Monday, September 21, 2009

Small Talk.

I am always intrigued by the snippets of conversation that get passed on to me back home after a day at school.

My daughter is loving being at 'big school' & is thriving on her new found sense of 'grown up ness' despite the fact that her mean mummy won't let her have a mobile phone. She announced to me in the UK in the summer that she had seen a little girl, 'who was MUCH smaller than me, probably not even 5" who had a mobile phone & that she wanted one.

"What a REAL one?"

"Yes mummy, of course a real one." Sigh.

I said "What would you do with it?"
Silly question but I still felt it needed to be asked. Obviously not.

She said "Phone my friends of course"

I said "No you can't, you're only 5."

She said "Great, so I won't get one till I'm 200." Whilst rolling her eyes at me of course.

Where a pint-sized, thumb-sucking 5 yr old gets such teenaged head-tossing attitude I have no idea.

My husband has fits regularly about my mobile phone bill, & the VAST amounts he says it costs (about $40 a mth) This is average in Albania, I know, I did my own mini survey. AND it is our only phone, no landline. So I don't think he's ready for another mobile wielding female in the family. I haven't told him about his daughter's request, don't want him to lose any more hair...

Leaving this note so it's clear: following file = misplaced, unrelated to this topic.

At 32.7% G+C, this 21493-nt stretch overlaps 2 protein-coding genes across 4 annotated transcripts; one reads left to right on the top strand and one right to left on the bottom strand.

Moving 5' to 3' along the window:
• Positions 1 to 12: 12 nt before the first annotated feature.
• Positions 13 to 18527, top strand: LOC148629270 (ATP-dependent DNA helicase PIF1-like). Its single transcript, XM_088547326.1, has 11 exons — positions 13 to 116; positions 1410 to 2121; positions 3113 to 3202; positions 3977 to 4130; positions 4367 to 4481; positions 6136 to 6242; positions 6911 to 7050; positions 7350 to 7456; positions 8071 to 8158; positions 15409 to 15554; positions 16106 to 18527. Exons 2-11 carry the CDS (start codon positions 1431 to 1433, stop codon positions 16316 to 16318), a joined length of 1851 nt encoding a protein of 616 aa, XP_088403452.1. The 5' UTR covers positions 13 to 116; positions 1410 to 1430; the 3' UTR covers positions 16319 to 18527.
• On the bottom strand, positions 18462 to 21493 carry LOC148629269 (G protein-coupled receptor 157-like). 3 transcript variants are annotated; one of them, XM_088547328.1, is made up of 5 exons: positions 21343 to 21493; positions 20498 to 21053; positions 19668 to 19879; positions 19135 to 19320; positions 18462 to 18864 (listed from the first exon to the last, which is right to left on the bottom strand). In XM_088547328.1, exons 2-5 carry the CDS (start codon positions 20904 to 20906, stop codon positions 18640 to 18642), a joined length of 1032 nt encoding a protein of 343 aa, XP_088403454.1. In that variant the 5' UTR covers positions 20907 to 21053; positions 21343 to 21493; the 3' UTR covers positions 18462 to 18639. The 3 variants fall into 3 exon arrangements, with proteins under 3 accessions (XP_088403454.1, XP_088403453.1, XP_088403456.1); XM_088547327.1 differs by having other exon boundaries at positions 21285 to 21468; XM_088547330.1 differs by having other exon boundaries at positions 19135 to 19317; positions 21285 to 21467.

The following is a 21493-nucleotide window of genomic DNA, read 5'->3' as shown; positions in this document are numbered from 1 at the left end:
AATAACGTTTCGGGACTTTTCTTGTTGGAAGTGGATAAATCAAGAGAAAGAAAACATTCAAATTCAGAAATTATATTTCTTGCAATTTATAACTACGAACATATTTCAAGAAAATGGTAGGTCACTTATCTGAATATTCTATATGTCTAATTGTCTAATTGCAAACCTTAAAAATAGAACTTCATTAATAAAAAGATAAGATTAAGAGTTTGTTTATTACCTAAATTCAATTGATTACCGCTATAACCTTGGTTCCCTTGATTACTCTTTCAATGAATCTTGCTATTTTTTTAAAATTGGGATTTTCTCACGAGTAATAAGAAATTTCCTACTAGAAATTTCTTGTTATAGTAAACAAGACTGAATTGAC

She already spends large amounts of time speaking into her pink plastic Barbie one, so she is well practised already. Can't think where she gets this habit from.
She also arranges playdates, & invites her friends round without consulting me. I keep explaining it's 'For mummies to arrange playdates' but she still does it. Fortunately no stray 5yr olds have turned up on our door step as yet, demanding to be let in for their play dates. But just imagine if she had a phone, I wouldn't put it past her to call the mothers. She regularly called my son's headmaster in Sri Lanka (mainly because he was the first name on my phone, to be fair.)

I must say I thought living abroad in developing countries would spare us the whole brand obsessed/ipod,iphone,DS, X box, Wii 'keeping up with my friends' thing which I hate. Clearly not, their beady eyes are presumably busy all summer in the UK doing lightning assessments & monitoring trends & researching latest gadgets before embarking on negotiations once back here (where, fortunately, we can't buy most of these things anyway, certainly not at 'normal' prices) It never ceases to amaze me what they manage to know about with no TV, no magazines, few peers at school with the latest gadgets (being mainly comprised of NGO workers, missionaries, & locals). Just HOW do they know??

But back to the snippets of conversation. My daughter is not fortunately at that teenage stage of grunting & being monosyllabic when it comes to discussing her day. She holds forth about all sorts. However, I'm often not always that much the wiser after the chat.

At her last pre-school, the reported conversations became increasingly bizarre, in response to "Anything happen at school today?"